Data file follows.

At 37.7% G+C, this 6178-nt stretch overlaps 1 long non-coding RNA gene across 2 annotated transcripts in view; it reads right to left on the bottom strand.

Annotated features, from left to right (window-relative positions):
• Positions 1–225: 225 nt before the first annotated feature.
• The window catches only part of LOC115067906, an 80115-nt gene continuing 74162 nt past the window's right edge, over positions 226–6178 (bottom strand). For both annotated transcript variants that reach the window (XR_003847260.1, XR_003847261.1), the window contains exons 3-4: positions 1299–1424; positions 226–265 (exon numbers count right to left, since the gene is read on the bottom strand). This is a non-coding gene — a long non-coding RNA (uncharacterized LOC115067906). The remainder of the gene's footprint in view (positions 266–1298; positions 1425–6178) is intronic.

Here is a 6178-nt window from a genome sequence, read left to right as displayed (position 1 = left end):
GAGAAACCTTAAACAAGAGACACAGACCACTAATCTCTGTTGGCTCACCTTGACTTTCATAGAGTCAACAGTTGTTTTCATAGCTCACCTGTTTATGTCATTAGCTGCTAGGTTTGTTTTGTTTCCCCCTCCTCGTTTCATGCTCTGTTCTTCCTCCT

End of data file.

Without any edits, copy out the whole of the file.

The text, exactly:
At 37.7% G+C, this 6178-nt stretch overlaps 1 long non-coding RNA gene across 2 annotated transcripts in view; it reads right to left on the bottom strand.

Annotated features, from left to right (window-relative positions):
• Positions 1–225: 225 nt before the first annotated feature.
• The window catches only part of LOC115067906, an 80115-nt gene continuing 74162 nt past the window's right edge, over positions 226–6178 (bottom strand). For both annotated transcript variants that reach the window (XR_003847260.1, XR_003847261.1), the window contains exons 3-4: positions 1299–1424; positions 226–265 (exon numbers count right to left, since the gene is read on the bottom strand). This is a non-coding gene — a long non-coding RNA (uncharacterized LOC115067906). The remainder of the gene's footprint in view (positions 266–1298; positions 1425–6178) is intronic.

Here is a 6178-nt window from a genome sequence, read left to right as displayed (position 1 = left end):
GAGAAACCTTAAACAAGAGACACAGACCACTAATCTCTGTTGGCTCACCTTGACTTTCATAGAGTCAACAGTTGTTTTCATAGCTCACCTGTTTATGTCATTAGCTGCTAGGTTTGTTTTGTTTCCCCCTCCTCGTTTCATGCTCTGTTCTTCCTCCT